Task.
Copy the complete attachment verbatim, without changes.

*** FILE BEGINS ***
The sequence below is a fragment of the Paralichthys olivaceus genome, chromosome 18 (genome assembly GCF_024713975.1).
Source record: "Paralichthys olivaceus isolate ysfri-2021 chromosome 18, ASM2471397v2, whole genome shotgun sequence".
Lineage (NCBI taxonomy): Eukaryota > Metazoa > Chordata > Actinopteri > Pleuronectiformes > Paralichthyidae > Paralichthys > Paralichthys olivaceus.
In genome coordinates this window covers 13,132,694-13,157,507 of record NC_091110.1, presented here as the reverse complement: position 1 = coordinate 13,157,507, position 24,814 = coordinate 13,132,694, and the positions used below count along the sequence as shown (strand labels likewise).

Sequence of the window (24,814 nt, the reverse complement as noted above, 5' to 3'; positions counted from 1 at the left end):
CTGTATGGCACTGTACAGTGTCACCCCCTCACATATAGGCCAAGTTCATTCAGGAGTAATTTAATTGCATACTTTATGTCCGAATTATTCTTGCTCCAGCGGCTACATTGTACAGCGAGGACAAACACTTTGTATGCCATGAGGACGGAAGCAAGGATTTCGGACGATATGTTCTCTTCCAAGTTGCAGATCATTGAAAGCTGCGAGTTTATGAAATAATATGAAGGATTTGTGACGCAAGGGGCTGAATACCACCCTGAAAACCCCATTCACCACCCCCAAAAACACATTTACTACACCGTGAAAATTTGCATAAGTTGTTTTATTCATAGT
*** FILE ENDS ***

The sequence below is a fragment of the Paralichthys olivaceus genome, chromosome 18 (genome assembly GCF_024713975.1).
Source record: "Paralichthys olivaceus isolate ysfri-2021 chromosome 18, ASM2471397v2, whole genome shotgun sequence".
Lineage (NCBI taxonomy): Eukaryota > Metazoa > Chordata > Actinopteri > Pleuronectiformes > Paralichthyidae > Paralichthys > Paralichthys olivaceus.
In genome coordinates this window covers 13,132,694-13,157,507 of record NC_091110.1, presented here as the reverse complement: position 1 = coordinate 13,157,507, position 24,814 = coordinate 13,132,694, and the positions used below count along the sequence as shown (strand labels likewise).

Sequence of the window (24,814 nt, the reverse complement as noted above, 5' to 3'; positions counted from 1 at the left end):
CTGTATGGCACTGTACAGTGTCACCCCCTCACATATAGGCCAAGTTCATTCAGGAGTAATTTAATTGCATACTTTATGTCCGAATTATTCTTGCTCCAGCGGCTACATTGTACAGCGAGGACAAACACTTTGTATGCCATGAGGACGGAAGCAAGGATTTCGGACGATATGTTCTCTTCCAAGTTGCAGATCATTGAAAGCTGCGAGTTTATGAAATAATATGAAGGATTTGTGACGCAAGGGGCTGAATACCACCCTGAAAACCCCATTCACCACCCCCAAAAACACATTTACTACACCGTGAAAATTTGCATAAGTTGTTTTATTCATAGT